« Music Industry News: Google, MOG, PC Mag Responds, Pledge Music, Vampire Weekend & More | Main | German "Spotify Clone" Pairs With Social Network »


Feed You can follow this conversation by subscribing to the comment feed for this post.


As long as I can buy something that allows me to A: maintain my own local copy, B: have it be as high quality (or higher) than buying a hard copy and C: not be forced to watch it on a device of the distributor's choosing (A La iTunes), I'm all for it - hard drives are cheap. :)

Lynn S.

Totally agree on DVDs. Other than for my kids who like to watch the same movie over and over again, what is the point in buying them?

As to music, I don't think the "rental" model will replace ownership, because of catalogue gaps. Music subscription services will never offer it "all", and having to buy stuff in addition to paying $10/month is a drag. They should drop the price to $5 for web/mobile which puts it more in line with reality -- Netflix is charging $7.99/month for movie streaming on all devices. Music is less expensive to make than movies, so they should all drop their prices accordingly.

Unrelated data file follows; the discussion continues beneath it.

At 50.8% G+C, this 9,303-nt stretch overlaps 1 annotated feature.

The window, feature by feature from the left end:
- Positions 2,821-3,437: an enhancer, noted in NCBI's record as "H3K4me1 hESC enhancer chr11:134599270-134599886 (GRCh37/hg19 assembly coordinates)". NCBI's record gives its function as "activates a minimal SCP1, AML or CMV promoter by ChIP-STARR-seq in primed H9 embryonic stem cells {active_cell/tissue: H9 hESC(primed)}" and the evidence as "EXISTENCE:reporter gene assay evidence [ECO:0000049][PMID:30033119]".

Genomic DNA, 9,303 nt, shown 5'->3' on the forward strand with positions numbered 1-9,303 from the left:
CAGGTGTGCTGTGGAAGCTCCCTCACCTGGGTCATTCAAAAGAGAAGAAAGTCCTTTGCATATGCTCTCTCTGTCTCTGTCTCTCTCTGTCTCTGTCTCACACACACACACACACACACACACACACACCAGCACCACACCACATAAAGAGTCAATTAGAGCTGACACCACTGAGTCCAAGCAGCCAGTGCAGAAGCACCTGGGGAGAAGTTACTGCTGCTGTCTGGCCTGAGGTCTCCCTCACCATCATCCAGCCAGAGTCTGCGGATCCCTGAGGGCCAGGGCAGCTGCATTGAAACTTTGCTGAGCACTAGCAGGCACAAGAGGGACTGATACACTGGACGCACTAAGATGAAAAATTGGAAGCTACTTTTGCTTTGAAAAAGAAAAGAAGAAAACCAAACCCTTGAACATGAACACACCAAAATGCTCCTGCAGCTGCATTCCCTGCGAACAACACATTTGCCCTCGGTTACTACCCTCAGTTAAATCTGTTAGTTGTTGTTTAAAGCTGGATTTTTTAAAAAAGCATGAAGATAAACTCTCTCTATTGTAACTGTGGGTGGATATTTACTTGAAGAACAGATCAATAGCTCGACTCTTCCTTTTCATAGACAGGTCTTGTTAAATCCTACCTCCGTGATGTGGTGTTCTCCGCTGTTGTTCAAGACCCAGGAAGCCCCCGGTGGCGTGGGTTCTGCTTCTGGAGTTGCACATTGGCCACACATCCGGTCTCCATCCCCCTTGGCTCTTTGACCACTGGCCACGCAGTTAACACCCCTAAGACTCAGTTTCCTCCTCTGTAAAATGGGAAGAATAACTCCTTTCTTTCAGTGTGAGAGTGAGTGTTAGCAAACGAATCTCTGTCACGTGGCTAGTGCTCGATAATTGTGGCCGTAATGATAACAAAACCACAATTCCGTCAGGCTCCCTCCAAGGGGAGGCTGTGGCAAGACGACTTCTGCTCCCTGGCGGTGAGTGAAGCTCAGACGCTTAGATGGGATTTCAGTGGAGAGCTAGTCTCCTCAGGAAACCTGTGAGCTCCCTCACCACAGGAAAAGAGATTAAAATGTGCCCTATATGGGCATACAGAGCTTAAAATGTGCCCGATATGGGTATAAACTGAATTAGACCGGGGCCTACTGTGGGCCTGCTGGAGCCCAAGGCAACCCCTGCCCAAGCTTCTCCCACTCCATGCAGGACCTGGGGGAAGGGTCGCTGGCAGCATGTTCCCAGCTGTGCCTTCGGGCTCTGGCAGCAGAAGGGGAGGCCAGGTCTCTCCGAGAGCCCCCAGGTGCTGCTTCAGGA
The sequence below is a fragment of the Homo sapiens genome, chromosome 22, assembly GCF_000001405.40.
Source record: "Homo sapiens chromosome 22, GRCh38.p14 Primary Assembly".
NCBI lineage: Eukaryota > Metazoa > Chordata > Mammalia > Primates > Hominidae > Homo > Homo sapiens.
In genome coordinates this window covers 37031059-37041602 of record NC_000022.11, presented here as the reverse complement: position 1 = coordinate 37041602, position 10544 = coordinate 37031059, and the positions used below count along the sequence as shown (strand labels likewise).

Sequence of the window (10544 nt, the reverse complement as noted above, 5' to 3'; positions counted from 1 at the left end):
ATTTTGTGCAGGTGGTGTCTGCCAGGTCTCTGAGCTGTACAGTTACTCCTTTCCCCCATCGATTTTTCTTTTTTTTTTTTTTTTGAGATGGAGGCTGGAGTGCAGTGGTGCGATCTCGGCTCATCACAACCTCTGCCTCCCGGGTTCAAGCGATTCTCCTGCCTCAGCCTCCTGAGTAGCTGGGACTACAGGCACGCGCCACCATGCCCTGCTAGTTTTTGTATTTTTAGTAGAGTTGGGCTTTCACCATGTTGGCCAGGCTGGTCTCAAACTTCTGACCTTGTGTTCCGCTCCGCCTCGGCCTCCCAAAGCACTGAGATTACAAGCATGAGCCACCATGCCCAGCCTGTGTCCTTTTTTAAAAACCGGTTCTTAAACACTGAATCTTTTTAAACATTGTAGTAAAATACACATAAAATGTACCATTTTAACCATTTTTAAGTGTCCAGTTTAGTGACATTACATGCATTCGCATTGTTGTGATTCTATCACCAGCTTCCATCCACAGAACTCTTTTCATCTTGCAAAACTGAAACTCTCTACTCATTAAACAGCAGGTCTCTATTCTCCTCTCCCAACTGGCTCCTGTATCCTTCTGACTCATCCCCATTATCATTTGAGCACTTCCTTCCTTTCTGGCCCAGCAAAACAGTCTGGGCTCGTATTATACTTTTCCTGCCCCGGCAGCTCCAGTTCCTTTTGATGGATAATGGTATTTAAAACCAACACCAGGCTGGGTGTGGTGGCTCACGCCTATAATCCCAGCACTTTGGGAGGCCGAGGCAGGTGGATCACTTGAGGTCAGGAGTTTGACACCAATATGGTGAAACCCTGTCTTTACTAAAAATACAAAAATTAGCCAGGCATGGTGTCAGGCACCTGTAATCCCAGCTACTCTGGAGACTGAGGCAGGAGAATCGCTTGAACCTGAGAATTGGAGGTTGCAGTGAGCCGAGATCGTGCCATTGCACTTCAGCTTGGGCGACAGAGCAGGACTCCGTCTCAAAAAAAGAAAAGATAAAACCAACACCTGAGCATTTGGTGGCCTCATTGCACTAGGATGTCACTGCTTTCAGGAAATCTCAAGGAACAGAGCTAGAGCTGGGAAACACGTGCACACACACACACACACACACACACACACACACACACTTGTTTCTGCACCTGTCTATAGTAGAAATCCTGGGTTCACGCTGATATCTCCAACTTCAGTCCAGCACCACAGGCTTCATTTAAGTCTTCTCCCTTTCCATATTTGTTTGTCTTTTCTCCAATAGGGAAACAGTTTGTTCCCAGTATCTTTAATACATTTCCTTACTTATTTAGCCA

Phil Bowyer

The argument of digital vs. physical is getting old. There's room for both. While most these days prefer digital there are some who like the features that a DVD or CD bring (cover art, special features, etc.).

Physical media will become a "premium" and will have a limited run, much like how vinyl is today.

Let's ditch the battle between physical and digital and get back to how we can use BOTH to enhance the business of music and make the talented artists of our time some money!


Movies and music are two very different animals.

Most films I really don't need or want to see even twice. Most music which I listen to, I'd like to listen to again and again.

If it's only watch once, why would I want to own it?

If it's something I'd like to listen to for the rest of my life, why would I want to rent it?

The comments to this entry are closed.


Musician & Music Industry Resources